Later, outside the Blue Dahlia, Buzz and George decide to go for a drink, leaving Johnny and Joyce together.Alan Ladd as Johnny Morrison
Veronica Lake as Joyce Harwood
William Bendix as Buzz Wanchek
Howard Da Silva as Eddie Harwood
Doris Dowling as Helen Morrison
Hugh Beaumont as George Copeland
Tom Powers as Captain Hendrickson
Howard Freeman as Corelli
Don Costello as Leo
Will Wright as "Dad" Newell
Paramount was looking for a new vehicle for Alan Ladd, and producer John Houseman approached Raymond Chandler. Chandler knew Houseman from having performed rewrites on The Unseen, which Houseman produced. Houseman says Chandler had started a novel but was "stuck" and was considering turning it into a screenplay for the movies instead. Houseman read the 120 pages and within 48 hours, it was sold to Paramount. It was the first original script for the screen that Chandler had ever written.
The film was announced in early 1945. Ladd, Lake, Bendix, and Marshall were also all attached from the beginning.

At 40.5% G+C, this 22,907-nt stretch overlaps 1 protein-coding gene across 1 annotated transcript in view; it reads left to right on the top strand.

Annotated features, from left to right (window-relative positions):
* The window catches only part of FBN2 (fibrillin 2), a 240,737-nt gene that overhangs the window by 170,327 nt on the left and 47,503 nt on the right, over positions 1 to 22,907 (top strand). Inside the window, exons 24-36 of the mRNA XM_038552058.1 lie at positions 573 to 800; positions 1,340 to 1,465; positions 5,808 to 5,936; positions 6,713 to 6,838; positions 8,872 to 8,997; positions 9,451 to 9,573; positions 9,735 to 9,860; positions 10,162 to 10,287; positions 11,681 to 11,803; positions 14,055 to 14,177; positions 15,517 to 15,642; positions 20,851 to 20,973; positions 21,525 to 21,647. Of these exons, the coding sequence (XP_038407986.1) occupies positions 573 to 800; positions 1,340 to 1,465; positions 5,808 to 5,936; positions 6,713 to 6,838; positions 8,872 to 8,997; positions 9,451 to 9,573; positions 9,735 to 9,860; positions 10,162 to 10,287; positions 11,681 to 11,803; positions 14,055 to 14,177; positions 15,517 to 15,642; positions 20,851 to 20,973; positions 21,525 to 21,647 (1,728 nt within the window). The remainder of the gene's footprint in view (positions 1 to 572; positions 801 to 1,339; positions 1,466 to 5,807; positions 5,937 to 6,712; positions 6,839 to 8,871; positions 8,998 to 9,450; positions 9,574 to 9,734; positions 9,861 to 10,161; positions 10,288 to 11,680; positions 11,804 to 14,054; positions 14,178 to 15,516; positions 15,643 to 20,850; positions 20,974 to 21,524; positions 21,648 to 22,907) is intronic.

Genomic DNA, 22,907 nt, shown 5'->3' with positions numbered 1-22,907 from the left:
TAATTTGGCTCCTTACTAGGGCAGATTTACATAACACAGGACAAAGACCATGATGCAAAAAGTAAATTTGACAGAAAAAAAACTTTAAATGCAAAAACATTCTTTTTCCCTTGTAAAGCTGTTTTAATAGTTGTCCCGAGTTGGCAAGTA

Ladd had some say in the choice of the persons with whom he worked. Since he himself was extremely short, he had only one standard by which he judged his fellow actors: their height. Meeting another actor for the first time, if his glance hit him or her anywhere below the collarbone, he was sure to explain as soon as we were alone that he didn't think he or she was exactly right for the part, and would we please find someone else.... Veronica Lake was the perfect size for him, but we had trouble over the part of his dissolute wife in which, not altogether perversely, we had cast a beautiful, dark-haired girl named Doris Dowling. Since she was a full half-foot taller than Ladd, he made a determined attempt to get rid of her; we placated him in their scenes together by keeping her sitting or lying down.
Ladd had served for ten months in the army in 1943 before being honorably discharged due to illness; however, he was recently reclassified 1-A for the World War II military draft, and he may have had to go back into the Army. Paramount kept applying for deferments so he could make films but he was due for induction in May 1945; as a result, The Blue Dahlia was written and produced relatively quickly. (In the end, all men aged 30 or over would be released from the obligation.)
Shooting began in March 1945 without a completed screenplay. John Houseman later recalled:
It was not until the middle of our fourth week that a faint chill of alarm invaded the studio when the script girl pointed out that the camera was rapidly gaining on the script. We had shot sixty-two pages in four weeks; Chandler, during that time, had turned in only twenty-two-with another thirty to go.